Mentions: In an attempt to elucidate the relative importance of lineage-specific divergences and niche-specific selections in shaping the gene architectures of the PDGHM, we have constructed three Neighbor Joining (NJ) Trees (Figure 3). The first one is the traditional phylogenetic tree generated from 16S rRNA sequences (Figure 3A), the second tree is based on the binary gene presence/absence matrix (Figure 3B) and the third one has been constructed using concatenated alignments of core genes (Figure 3C). In all three trees, E. coli has been taken as the outgroup species and 3 GIT-derived Bacteroides genomes have been included in an attempt to see whether the GIT-derived genomes of Prevotella and Bacteroides cluster together. These 3 Bacteroides genomes are selected as they are similar in genomic properties like GC content and genome size to that of GIT derived Prevotella isolates. Bacteroides from other body sites are not included in our analysis due to unavailability of complete genome sequences. Sequences isolated from the gut, oral cavity, skin and urogenital tract are highlighted in brown, green, purple and blue color respectively.Figure 3

Bottom Line: Distribution of various functional COG categories differs significantly among the habitat-specific genes.Prevotella genomes derived from different body sites differ appreciably in gene repertoire, suggesting that these microbiome components might have developed distinct genetic strategies for niche adaptation within the host.Each individual microbe might also have a component of its own genetic machinery for host adaptation, as appeared from the huge number of singletons.

View Article: PubMed Central - PubMed

Affiliation: Structural Biology & Bioinformatics Division, CSIR- Indian Institute of Chemical Biology, 4, Raja S. C. Mullick Road, Kolkata, 700032, India. vinodgupta299@gmail.com.

ABSTRACT

Background: The community composition of the human microbiome is known to vary at distinct anatomical niches. But little is known about the nature of variations, if any, at the genome/sub-genome levels of a specific microbial community across different niches. The present report aims to explore, as a case study, the variations in gene repertoire of 28 Prevotella reference genomes derived from different body-sites of human, as reported earlier by the Human Microbiome Consortium.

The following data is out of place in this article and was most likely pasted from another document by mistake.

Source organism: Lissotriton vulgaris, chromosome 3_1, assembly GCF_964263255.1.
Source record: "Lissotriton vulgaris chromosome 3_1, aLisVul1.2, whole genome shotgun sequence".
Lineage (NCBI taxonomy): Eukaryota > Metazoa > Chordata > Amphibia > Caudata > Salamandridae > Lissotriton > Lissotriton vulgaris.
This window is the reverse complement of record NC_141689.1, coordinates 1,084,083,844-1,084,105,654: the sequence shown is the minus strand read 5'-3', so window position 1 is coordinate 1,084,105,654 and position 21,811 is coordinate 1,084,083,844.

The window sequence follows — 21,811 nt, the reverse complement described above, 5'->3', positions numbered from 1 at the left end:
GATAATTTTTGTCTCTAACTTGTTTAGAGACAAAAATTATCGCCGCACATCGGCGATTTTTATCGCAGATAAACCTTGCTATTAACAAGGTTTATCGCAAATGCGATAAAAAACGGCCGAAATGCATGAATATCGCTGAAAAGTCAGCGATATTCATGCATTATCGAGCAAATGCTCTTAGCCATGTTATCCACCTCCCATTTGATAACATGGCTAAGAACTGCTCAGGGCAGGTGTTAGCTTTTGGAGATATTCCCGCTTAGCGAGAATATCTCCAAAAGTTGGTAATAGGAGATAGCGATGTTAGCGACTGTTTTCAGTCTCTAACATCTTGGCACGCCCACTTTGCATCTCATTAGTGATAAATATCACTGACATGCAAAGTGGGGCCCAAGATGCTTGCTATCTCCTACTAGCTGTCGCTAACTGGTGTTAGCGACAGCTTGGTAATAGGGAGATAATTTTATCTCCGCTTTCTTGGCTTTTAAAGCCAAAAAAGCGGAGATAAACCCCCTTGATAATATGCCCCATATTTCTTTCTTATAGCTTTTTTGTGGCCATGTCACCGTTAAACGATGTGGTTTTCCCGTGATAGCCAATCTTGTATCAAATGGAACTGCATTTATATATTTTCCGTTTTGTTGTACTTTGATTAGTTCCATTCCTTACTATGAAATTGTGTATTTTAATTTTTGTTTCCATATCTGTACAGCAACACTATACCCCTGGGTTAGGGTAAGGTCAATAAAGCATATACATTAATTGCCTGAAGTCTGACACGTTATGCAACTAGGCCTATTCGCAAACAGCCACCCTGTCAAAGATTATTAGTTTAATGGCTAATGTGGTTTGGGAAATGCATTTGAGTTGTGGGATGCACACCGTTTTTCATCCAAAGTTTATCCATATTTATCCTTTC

Results: The pan-genome for Prevotella remains "open". On an average, 17% of predicted protein-coding genes of any particular Prevotella genome represent the conserved core genes, while the remaining 83% contribute to the flexible and singletons. The study reveals exclusive presence of 11798, 3673, 3348 and 934 gene families and exclusive absence of 17, 221, 115 and 645 gene families in Prevotella genomes derived from human oral cavity, gastro-intestinal tracts (GIT), urogenital tract (UGT) and skin, respectively. Distribution of various functional COG categories differs significantly among the habitat-specific genes. No niche-specific variations could be observed in distribution of KEGG pathways.

Conclusions: Prevotella genomes derived from different body sites differ appreciably in gene repertoire, suggesting that these microbiome components might have developed distinct genetic strategies for niche adaptation within the host. Each individual microbe might also have a component of its own genetic machinery for host adaptation, as appeared from the huge number of singletons.

Show MeSH
Related in: MedlinePlus